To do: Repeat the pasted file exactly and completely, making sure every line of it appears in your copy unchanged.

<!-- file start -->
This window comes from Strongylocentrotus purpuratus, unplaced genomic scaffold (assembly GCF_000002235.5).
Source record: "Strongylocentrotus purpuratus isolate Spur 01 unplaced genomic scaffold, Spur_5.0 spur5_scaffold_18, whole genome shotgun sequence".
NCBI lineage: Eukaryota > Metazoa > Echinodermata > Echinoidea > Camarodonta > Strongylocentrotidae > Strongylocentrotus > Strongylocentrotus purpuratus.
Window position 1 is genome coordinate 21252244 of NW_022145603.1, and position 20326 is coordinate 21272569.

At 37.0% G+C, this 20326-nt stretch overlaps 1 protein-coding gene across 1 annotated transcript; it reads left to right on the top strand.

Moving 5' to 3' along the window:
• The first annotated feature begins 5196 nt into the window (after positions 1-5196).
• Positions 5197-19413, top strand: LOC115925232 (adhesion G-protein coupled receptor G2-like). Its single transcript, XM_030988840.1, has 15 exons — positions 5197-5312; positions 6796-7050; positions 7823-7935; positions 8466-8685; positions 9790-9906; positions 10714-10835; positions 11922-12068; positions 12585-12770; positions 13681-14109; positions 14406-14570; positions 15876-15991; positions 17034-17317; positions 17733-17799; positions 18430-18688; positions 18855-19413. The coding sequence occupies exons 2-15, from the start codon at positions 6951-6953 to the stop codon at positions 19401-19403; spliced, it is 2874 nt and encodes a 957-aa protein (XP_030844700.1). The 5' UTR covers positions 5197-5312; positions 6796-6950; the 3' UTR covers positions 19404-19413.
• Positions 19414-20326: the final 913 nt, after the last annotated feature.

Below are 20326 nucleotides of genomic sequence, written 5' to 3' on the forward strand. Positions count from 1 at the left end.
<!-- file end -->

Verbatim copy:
This window comes from Strongylocentrotus purpuratus, unplaced genomic scaffold (assembly GCF_000002235.5).
Source record: "Strongylocentrotus purpuratus isolate Spur 01 unplaced genomic scaffold, Spur_5.0 spur5_scaffold_18, whole genome shotgun sequence".
NCBI lineage: Eukaryota > Metazoa > Echinodermata > Echinoidea > Camarodonta > Strongylocentrotidae > Strongylocentrotus > Strongylocentrotus purpuratus.
Window position 1 is genome coordinate 21252244 of NW_022145603.1, and position 20326 is coordinate 21272569.

At 37.0% G+C, this 20326-nt stretch overlaps 1 protein-coding gene across 1 annotated transcript; it reads left to right on the top strand.

Moving 5' to 3' along the window:
• The first annotated feature begins 5196 nt into the window (after positions 1-5196).
• Positions 5197-19413, top strand: LOC115925232 (adhesion G-protein coupled receptor G2-like). Its single transcript, XM_030988840.1, has 15 exons — positions 5197-5312; positions 6796-7050; positions 7823-7935; positions 8466-8685; positions 9790-9906; positions 10714-10835; positions 11922-12068; positions 12585-12770; positions 13681-14109; positions 14406-14570; positions 15876-15991; positions 17034-17317; positions 17733-17799; positions 18430-18688; positions 18855-19413. The coding sequence occupies exons 2-15, from the start codon at positions 6951-6953 to the stop codon at positions 19401-19403; spliced, it is 2874 nt and encodes a 957-aa protein (XP_030844700.1). The 5' UTR covers positions 5197-5312; positions 6796-6950; the 3' UTR covers positions 19404-19413.
• Positions 19414-20326: the final 913 nt, after the last annotated feature.

Below are 20326 nucleotides of genomic sequence, written 5' to 3' on the forward strand. Positions count from 1 at the left end.